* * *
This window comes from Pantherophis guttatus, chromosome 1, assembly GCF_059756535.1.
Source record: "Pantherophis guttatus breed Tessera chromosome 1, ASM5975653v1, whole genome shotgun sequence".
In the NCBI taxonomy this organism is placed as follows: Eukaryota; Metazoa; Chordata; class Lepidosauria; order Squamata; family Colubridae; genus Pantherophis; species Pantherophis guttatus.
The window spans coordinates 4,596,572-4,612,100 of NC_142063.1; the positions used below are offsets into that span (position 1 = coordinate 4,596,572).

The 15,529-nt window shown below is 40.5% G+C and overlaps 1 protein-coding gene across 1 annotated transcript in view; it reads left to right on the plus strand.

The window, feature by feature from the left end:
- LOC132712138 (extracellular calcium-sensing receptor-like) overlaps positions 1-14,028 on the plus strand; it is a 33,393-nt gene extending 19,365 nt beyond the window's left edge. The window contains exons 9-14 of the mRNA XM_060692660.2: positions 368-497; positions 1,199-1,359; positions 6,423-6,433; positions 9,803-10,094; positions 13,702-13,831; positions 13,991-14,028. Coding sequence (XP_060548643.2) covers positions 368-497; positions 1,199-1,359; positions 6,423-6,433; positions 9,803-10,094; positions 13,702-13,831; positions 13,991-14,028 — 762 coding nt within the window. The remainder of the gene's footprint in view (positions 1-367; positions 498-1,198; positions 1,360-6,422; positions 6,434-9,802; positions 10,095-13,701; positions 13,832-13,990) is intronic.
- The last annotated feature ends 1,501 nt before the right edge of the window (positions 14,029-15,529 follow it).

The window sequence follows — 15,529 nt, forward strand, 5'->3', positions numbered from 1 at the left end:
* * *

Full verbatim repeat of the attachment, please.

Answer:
This window comes from Pantherophis guttatus, chromosome 1, assembly GCF_059756535.1.
Source record: "Pantherophis guttatus breed Tessera chromosome 1, ASM5975653v1, whole genome shotgun sequence".
In the NCBI taxonomy this organism is placed as follows: Eukaryota; Metazoa; Chordata; class Lepidosauria; order Squamata; family Colubridae; genus Pantherophis; species Pantherophis guttatus.
The window spans coordinates 4,596,572-4,612,100 of NC_142063.1; the positions used below are offsets into that span (position 1 = coordinate 4,596,572).

The 15,529-nt window shown below is 40.5% G+C and overlaps 1 protein-coding gene across 1 annotated transcript in view; it reads left to right on the plus strand.

The window, feature by feature from the left end:
- LOC132712138 (extracellular calcium-sensing receptor-like) overlaps positions 1-14,028 on the plus strand; it is a 33,393-nt gene extending 19,365 nt beyond the window's left edge. The window contains exons 9-14 of the mRNA XM_060692660.2: positions 368-497; positions 1,199-1,359; positions 6,423-6,433; positions 9,803-10,094; positions 13,702-13,831; positions 13,991-14,028. Coding sequence (XP_060548643.2) covers positions 368-497; positions 1,199-1,359; positions 6,423-6,433; positions 9,803-10,094; positions 13,702-13,831; positions 13,991-14,028 — 762 coding nt within the window. The remainder of the gene's footprint in view (positions 1-367; positions 498-1,198; positions 1,360-6,422; positions 6,434-9,802; positions 10,095-13,701; positions 13,832-13,990) is intronic.
- The last annotated feature ends 1,501 nt before the right edge of the window (positions 14,029-15,529 follow it).

The window sequence follows — 15,529 nt, forward strand, 5'->3', positions numbered from 1 at the left end: